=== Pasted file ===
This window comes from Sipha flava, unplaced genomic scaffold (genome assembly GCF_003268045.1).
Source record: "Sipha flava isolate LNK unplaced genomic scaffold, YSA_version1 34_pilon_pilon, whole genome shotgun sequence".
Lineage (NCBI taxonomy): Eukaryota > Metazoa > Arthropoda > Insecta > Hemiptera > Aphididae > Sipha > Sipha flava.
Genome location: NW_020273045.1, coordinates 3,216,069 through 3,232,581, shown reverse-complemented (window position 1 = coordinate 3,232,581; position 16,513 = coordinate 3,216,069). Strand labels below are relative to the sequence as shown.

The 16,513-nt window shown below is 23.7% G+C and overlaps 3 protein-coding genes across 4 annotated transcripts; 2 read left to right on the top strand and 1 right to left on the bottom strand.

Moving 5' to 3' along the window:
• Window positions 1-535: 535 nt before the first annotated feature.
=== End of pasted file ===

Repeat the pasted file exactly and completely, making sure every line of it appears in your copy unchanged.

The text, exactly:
This window comes from Sipha flava, unplaced genomic scaffold (genome assembly GCF_003268045.1).
Source record: "Sipha flava isolate LNK unplaced genomic scaffold, YSA_version1 34_pilon_pilon, whole genome shotgun sequence".
Lineage (NCBI taxonomy): Eukaryota > Metazoa > Arthropoda > Insecta > Hemiptera > Aphididae > Sipha > Sipha flava.
Genome location: NW_020273045.1, coordinates 3,216,069 through 3,232,581, shown reverse-complemented (window position 1 = coordinate 3,232,581; position 16,513 = coordinate 3,216,069). Strand labels below are relative to the sequence as shown.

The 16,513-nt window shown below is 23.7% G+C and overlaps 3 protein-coding genes across 4 annotated transcripts; 2 read left to right on the top strand and 1 right to left on the bottom strand.

Moving 5' to 3' along the window:
• Window positions 1-535: 535 nt before the first annotated feature.